Along the way, teachers such as Jois Brownstein helped keep her on course. And Tarr loved the River culture, where accomplishments were social currency. “I never felt pressure to have the perfect hair or outfit,” she says. “It was almost like if you did, it was strange.”
From offense to defense
When it came time for Tarr to consider colleges, she selected the University of Missouri. A five-year full-ride scholarship sweetened the deal for the 2005 River grad.
At UM, she was placed in a new role as a center defender. “Center defender is the one who holds down the show, communicates,” explains Tarr. “It was the time I really started to fall in love with defense.”
Tarr led the team school records in fewest goals allowed and most shutouts in a season. She also was seventh all time in matches played and ninth in matches started for the Tigers. In her senior year, the UM women’s soccer team captured its first Big 12 tournament championship, and she nabbed a spot on the Big 12 All-Tournament Team.
The Chicago Red Stars drafted Tarr before she graduated. She spent four months training with the team and later was picked up by the then– New York Buffalo Flash.
But finishing her bachelor’s degree remained a priority, so Tarr returned to Missouri. She also became a student coach on her former team. “That was the first time I felt a wholeness inside of me,” she remembers. The team continued to win, capturing a Big 12 league championship.
Far from home
After Tarr’s 2009 college graduation, she was signed by Tennis Borussia Berlin, a German football club. Despite speaking only English, she hopped on a plane and was greeted in Germany by a club-appointed interpreter named Fabian Wöpke. Though she picked up the language quickly, some things required no translation. The pair began dating and eventually married.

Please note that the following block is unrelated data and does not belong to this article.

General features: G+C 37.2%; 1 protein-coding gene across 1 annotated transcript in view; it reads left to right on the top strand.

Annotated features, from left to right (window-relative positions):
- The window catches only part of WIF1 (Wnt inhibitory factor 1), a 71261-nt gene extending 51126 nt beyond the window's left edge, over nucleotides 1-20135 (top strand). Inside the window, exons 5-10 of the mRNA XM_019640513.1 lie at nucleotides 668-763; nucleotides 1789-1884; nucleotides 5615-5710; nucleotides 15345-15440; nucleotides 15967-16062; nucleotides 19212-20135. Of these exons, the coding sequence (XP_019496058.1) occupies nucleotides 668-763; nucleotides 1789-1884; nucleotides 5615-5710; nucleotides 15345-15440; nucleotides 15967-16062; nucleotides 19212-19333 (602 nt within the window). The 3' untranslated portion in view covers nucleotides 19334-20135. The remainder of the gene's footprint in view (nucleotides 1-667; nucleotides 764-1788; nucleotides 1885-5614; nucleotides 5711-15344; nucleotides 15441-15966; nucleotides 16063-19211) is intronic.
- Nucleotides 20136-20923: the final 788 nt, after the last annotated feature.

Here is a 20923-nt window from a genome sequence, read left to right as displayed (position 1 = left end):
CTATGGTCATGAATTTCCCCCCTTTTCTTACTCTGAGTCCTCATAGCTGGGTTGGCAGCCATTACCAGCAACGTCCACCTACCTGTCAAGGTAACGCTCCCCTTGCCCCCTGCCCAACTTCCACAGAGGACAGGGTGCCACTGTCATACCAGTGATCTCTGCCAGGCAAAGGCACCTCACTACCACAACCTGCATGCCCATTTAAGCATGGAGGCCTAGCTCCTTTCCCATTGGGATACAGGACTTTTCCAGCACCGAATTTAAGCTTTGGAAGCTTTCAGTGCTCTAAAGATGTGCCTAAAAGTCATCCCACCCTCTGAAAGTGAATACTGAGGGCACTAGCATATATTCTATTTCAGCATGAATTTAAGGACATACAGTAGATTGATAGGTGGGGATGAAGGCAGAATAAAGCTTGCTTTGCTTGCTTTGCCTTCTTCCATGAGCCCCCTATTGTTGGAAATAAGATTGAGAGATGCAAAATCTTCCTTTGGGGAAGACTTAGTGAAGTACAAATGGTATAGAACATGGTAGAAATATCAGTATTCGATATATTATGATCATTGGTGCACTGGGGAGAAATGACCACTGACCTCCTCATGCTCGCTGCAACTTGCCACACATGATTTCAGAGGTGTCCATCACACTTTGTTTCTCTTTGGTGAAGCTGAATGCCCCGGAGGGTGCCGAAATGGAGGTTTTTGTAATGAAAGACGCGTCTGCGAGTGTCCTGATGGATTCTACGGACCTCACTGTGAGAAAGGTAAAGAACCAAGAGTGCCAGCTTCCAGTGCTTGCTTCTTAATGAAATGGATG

After 10 matches as center back for the Berlin club, Tarr signed with SGS Essen, a well-regarded club in the main women’s league.
Knee injuries began to complicate her playing, requiring surgeries and injections. But Tarr powered through, landing three goals in her first season and becoming co-captain during her three seasons.
When she found out she was pregnant, the couple made a choice. “I wanted to go back to the community that I love,” says Tarr. After their son, Elias, was born in August 2013, the family moved to Vancouver.
Living a legacy
Just months after giving birth, Tarr tried out for the Portland Thorns. She not only made the team, but also earned her way onto the Thorn’s 2014 starting roster. Then a match versus the Boston Breakers handed Tarr a loss: a torn meniscus in her left knee. She underwent her sixth surgery, hoping to return to the team in 2015.
But she was given a choice: retire or ultimately lose the mobility needed to play with her child. Tarr chose the former.
The end of her playing career was the beginning of her professional coaching career, however. Tarr landed positions with the Washington Timbers Junior Academy and Clark College women’s soccer team. The Penguins’ coaching staff was set to become a family affair with the addition of her brother Connor on the goalkeeper staff when he was killed in a car accident days before Christmas 2014.
Thus began a dark period. Says Tarr, “You have all these plans in life … and it was all taken from me.”
Coaching was a way to heal—and thrive.
“As a college coach, Kat approaches her job in a very competitive manner. I’m sure Kat sees some of herself in our athletes at Clark, and she is very good at getting them to play at a high level, both technically and physically,” says Sean Janson, Clark College women’s soccer head coach and Washington Timbers executive director. “As the Junior Academy director for the Washington Timbers, Kat is very uplifting and fun. She creates a great environment for her players to learn.”
As Tarr pursues additional coaching opportunities, it’s clear that her coaching is a gift: for her and her family, for the community and also for Connor.
Says Tarr, “This is how I can live a legacy for my brother. This is how I can take my playing career and give it back.”
This and other stories originally appeared in the October 2015 issue of Inside Vancouver Public Schools.